Ric Forman was about the last person I expected to change his wine style, but he has. Sort of. As much as Ric Forman changes anything, which is to say that it’s rare and even then the shifts are subtle.
At age 65 his back is not as strong as it once was, but he is still more or less a one-man show in his winery, with a little help from time to time from his son, Toby.
When I arrived at his place in the hills near Meadowood, east of St. Helena, last week, Forman was hand-washing buckets a day after bottling his 2007 Cabernet, and he returned to that chore two hours later when I left.
“There’s not a barrel (here) that has ever been racked by anyone but me,” he says matter of factly. The simple reality is Forman likes doing it all himself. He has help in the vineyard, with some 30 acres planted to Cabernet, Cabernet Franc, Petite Verdot and Merlot. The vines he planted 26 years ago are the source of his Cabernet (he buys some Chardonnay from Star Vineyard in Rutherford and makes a Chablis-style, barrel-fermented but non-malolactic Chardonnay). And while he believes the vineyard and the site have their identity, he says his tastes have changed, if ever so slightly.
“I have evolved. My tastes have changed,” Forman said while discussing his career, which is now a rather remarkable string of 43 vintages in Napa Valley, including winemaking stints at Sterling and Newton. Peter Newton hired Forman at Sterling, then promptly sent the 22-year-old U.C. Davis grad to Bordeaux to learn how to integrate other Bordeaux varieties into Sterling’s Cabernet.
The shift in style has been toward slightly riper Cabernet. “I found some of my [Cabernets] were a little shrill and I wasn’t enjoying them as much,” he said. When he tasted other Napa Cabernets, “I liked the new style,” he said, which prompted him to pick his grapes a shade riper. But it’s hardly a sea change. “The property has a style, an identity, and [the wines are] made by one person.”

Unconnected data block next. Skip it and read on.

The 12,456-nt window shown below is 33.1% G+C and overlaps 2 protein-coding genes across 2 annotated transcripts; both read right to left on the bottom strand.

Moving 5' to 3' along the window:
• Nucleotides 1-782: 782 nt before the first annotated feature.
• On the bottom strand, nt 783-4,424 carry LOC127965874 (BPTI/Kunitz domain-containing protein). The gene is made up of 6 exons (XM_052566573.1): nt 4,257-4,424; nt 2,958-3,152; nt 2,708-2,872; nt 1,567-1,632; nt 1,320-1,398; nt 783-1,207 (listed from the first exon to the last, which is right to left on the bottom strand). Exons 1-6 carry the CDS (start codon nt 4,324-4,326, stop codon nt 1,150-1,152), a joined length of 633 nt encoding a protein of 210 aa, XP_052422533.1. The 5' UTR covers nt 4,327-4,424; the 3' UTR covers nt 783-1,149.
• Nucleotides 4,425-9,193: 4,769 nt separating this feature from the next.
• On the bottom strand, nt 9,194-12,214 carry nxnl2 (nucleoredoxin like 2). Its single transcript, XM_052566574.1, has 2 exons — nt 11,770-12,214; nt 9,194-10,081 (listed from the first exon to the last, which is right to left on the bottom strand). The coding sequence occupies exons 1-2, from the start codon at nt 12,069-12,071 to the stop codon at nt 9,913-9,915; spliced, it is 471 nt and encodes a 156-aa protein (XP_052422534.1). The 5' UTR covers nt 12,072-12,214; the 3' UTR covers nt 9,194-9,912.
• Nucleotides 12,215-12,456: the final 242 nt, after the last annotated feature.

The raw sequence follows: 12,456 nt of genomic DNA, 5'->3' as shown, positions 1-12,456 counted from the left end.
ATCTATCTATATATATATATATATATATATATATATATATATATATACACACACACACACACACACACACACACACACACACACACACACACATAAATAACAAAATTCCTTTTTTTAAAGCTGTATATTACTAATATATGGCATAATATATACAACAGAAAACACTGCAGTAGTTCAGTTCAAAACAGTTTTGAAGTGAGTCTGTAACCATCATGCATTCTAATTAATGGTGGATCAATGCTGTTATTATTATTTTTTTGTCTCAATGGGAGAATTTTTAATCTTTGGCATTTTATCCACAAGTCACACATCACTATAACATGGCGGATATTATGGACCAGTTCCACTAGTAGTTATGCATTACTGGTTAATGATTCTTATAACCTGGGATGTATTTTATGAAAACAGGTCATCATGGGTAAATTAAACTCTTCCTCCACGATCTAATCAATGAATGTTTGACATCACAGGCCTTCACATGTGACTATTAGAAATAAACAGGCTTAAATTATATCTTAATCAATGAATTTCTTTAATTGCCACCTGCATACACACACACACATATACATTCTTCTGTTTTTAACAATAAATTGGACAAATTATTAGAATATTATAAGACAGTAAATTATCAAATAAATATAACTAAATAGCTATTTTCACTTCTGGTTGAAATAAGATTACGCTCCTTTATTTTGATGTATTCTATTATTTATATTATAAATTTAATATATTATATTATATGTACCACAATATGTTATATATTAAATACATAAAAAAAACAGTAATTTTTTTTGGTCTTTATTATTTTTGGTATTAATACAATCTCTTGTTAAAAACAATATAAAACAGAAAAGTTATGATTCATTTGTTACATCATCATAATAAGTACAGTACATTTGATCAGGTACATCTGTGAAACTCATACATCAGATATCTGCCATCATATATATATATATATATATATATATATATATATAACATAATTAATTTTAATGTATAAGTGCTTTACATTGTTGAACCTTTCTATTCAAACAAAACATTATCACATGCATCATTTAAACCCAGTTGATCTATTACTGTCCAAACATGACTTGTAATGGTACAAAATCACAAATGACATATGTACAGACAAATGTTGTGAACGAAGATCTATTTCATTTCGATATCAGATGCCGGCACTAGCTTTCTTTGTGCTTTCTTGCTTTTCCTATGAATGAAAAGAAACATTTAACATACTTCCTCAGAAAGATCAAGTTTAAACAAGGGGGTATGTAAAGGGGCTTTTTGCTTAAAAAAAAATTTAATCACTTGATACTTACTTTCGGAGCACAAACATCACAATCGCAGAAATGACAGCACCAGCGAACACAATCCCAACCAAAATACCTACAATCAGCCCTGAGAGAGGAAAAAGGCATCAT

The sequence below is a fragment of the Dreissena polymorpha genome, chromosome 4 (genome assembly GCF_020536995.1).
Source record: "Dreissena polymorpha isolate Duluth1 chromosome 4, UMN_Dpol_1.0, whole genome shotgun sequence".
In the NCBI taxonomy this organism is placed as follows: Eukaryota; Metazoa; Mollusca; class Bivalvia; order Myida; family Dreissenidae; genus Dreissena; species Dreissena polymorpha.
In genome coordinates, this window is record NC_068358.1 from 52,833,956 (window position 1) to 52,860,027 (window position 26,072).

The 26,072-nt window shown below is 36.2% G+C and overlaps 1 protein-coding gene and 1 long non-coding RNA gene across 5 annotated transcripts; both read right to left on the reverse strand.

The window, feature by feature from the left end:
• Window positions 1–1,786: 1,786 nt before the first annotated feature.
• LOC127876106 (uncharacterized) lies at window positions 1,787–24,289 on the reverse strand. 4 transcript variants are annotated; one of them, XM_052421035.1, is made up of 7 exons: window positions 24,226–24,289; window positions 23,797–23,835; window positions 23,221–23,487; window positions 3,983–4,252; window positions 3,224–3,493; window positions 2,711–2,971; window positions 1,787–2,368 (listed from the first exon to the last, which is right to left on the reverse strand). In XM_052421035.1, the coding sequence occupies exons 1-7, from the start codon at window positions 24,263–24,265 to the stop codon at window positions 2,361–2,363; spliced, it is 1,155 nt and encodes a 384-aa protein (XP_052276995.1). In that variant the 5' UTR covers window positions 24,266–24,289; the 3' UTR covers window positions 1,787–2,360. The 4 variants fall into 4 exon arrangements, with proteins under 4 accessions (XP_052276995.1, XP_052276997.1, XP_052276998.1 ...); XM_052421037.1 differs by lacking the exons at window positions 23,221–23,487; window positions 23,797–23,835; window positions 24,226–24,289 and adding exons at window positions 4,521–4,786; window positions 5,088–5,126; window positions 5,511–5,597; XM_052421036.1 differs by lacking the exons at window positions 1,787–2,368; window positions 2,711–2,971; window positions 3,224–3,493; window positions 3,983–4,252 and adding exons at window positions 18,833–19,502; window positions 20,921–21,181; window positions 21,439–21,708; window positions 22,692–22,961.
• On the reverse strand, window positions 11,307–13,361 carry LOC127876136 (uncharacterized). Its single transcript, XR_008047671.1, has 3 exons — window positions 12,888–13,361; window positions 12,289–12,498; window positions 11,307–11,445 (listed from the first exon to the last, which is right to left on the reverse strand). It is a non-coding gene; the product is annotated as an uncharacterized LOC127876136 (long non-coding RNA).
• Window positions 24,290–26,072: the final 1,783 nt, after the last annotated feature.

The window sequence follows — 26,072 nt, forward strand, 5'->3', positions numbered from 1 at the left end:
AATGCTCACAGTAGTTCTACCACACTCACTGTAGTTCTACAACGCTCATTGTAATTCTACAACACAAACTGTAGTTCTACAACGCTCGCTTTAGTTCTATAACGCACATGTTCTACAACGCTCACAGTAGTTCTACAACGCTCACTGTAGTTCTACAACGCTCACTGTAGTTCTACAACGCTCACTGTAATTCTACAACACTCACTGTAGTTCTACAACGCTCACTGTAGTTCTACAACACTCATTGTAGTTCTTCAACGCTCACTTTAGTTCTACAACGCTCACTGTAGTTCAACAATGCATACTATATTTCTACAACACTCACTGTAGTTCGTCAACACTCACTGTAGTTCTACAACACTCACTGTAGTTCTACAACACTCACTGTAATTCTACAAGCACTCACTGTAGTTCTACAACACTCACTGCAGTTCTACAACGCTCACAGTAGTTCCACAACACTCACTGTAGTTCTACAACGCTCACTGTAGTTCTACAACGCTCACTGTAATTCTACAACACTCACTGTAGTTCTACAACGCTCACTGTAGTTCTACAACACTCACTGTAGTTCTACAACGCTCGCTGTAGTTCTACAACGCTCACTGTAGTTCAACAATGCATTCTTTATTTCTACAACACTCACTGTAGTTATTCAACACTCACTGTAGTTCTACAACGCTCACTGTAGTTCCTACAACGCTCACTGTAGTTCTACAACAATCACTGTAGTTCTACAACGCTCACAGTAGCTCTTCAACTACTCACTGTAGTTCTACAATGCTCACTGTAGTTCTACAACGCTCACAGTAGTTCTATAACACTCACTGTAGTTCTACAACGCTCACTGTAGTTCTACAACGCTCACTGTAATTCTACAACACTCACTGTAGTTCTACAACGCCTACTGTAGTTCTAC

After touring the vineyard, we tasted the 2003 to 2008 vintages of Cabernet and all were excellent. Forman’s style has always borrowed from Bordeaux with its restraint, balance, complexity and age-worthiness. The new wines may be a bit riper, but they’re certainly not among the ripest versions made in Napa these days.
The 2003 has a wonderful richness and depth to its currant, anise, mineral and sage flavors. The 2004 is somewhat brighter and more elegant, with vivid, detailed currant, black cherry and spicy floral scents. The 2005 was more sleek and restrained and offered an herbaceous edge, with tobacco leaf and sour cherry and blackberry fruit. The 2006 ($75), the current release, is firm, dense and concentrated, very closed, with loamy currant flavors. The 2007 had been bottled only one day but displayed a complex, seamless, pure mix of currant-laced Cabernet fruit. The 2008, drawn from a barrel, also showed a dense, plush, focused core of Cabernet fruit.
As we left I noticed a few Forman bottles on a shelf and Forman looked too, before commenting. “See, I haven’t changed much. It’s still the same label.”
And he’s pretty much the same guy, too. His winery remained small, with about 3,000 total cases, and grew only when he could afford to pay for new equipment and buildings. “I don’t have any debt,” he allowed, which is not something most vintners can claim.
Garen Staglin — Rutherford, CA — August 5, 2009 9:13pm ET
Gary Lipp — Napa, CA — August 7, 2009 1:04pm ET
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